We have already covered 4K TVs in quite the depth in the past. We discussed how the PS4 Pro is not only a 4K gaming console, we put a guide together for when the time comes to buy a 4K TV, and we even discussed 4K TVs for gaming. What about those TV users who want to watch 1080p (HD) content on their 4K (3180×2160 – UHD) TV? Is the difference even noticeable? Let us take a look at 4K TV upscaling and see just what goes on behind the scenes on a 4K TV.
4K TV Upscaling
A 4K TV has the resolution of 3840×2160. This means that it is in theory four times the resolution of HD. Other than an odd Netflix show here and there, everything we watch nowadays in South Africa is HD. Technically speaking, if you had to look at your TV screen and imagine it divided into 4 boxes, only one of those boxes on the TV would have picture. That is the size of HD, and that is the actual resolution of the image you are seeing on your 4K TV. So what does a TV do to make the HD image fit your 4K display?
Inside most TVs there are various parts at work constantly that process the image sent from the HDMI cable, to the TV, and then to the display. LG, Samsung, and Hisense TVs all have processors (CPU) inside them that work non-stop to get that image to fit nicely on your TV. How it works is that every image has a border, and that border is then sampled by the processor which stretches the borders to fit the display. Basically filling up all four of those display boxes we asked you to imagine earlier. The processing does not stop there though as the image is then scanned and further enhanced even more. The TV looks for edges on the image which have now been upscaled to fit the display, and refines these edges to make them look sharper. This is vital to the 4K TV upscaling process, because after the image has been boosted up in size, it is blurry due to the low resolution now stretched to fit the higher resolution 4K screen. Think of it like a photo that you want to edit and crop for your profile picture on Facebook. The more you zoom in, the worse the image looks. During the 4K TV upscaling, the TV does the same by zooming in on the image to get it to fit on the display.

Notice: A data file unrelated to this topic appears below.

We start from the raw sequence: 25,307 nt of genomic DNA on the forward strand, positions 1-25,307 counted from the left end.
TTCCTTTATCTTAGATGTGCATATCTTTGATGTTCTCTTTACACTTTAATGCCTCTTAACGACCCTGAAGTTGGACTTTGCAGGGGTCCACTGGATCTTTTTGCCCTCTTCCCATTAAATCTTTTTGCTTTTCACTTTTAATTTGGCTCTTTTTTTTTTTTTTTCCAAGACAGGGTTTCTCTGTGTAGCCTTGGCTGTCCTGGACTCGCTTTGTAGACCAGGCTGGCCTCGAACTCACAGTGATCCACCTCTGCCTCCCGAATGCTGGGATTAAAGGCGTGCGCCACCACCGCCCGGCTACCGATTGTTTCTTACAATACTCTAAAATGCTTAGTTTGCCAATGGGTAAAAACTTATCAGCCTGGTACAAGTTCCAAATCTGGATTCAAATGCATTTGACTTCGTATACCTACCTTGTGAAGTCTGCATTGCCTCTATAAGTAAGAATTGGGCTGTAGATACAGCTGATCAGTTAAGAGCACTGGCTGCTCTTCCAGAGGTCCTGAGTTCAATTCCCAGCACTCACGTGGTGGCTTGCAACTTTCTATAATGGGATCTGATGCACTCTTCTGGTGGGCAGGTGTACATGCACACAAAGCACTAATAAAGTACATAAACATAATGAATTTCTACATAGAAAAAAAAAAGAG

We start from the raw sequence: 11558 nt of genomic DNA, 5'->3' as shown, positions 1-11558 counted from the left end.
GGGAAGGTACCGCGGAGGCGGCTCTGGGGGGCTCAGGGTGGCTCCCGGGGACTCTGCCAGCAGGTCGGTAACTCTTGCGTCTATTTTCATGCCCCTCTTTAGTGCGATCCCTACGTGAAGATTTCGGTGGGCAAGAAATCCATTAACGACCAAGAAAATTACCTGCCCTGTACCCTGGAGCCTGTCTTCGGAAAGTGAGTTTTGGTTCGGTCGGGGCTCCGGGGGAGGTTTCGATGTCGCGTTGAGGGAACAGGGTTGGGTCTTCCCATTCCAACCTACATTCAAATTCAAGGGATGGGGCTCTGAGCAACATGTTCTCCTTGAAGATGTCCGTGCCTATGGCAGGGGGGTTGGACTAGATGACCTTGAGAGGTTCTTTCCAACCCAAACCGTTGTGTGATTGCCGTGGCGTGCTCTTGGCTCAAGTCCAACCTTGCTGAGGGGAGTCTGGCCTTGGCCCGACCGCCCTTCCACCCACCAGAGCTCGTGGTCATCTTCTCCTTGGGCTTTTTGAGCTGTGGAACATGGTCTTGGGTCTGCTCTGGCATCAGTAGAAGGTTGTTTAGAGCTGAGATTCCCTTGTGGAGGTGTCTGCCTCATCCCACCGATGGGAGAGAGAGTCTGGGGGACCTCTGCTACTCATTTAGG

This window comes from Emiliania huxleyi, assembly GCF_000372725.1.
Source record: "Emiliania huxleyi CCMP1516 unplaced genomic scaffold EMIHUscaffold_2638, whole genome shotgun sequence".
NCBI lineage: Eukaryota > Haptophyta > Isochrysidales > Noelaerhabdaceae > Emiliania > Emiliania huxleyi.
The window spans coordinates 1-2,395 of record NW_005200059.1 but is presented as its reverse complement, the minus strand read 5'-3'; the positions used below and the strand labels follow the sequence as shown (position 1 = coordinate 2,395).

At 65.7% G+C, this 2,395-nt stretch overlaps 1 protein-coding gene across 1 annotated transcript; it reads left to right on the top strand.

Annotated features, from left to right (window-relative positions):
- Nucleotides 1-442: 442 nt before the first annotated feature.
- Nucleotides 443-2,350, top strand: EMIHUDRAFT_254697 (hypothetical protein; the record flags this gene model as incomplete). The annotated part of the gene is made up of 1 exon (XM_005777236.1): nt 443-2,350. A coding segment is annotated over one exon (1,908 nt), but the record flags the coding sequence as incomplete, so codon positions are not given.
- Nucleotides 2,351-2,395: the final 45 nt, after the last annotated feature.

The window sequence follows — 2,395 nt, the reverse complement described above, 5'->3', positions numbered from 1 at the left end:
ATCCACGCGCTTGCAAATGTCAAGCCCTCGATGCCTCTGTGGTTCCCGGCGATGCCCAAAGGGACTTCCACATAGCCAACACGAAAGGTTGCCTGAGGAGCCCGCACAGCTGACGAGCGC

Apart from finer edges, a method called interpolation also takes place during 4K TV upscaling. The TV detects pixels on the image, and based one the pixels, duplicates the pixels around it by 4. This will create four times the pixels per pixel on the TV, which will automatically upscale the image, and with the extra pixels, create a more life-like image to look at. The PS4 Pro, for example, makes use of this feature in many games. Developers have used a method called “Checkerboard” 4k TV upscaling, which is similar to interpolation. The game engine detects the pixels and multiplies them to render a higher resolution image. So where there is a blue pixel, and a red pixel next to each other, the pixels are multiplied like a checkerboard.
Does 4K TV Upscaling Work?
4K TV upscaling does work. Without it, images on a 4K TV would look terrible. However, different TV sets offer different results when it comes to 4K TV upscaling, and it will always be better to view a 4K image on a 4K TV rather than an HD image on a 4K TV. Always look around when buying a 4K TV for sets that offer some sort of 4K TV upscaling feature. Some of them will have dedicated CPUs in them that accomplish 4K TV upscaling, while others will just mention that they do upscale images. It is also important to remember that upscaled HD content for a 4K TV is not 4K, and it will always be better to view 4K content on the display, but if you don’t have 4K streaming, then upscaled HD content is as good as it is going to get.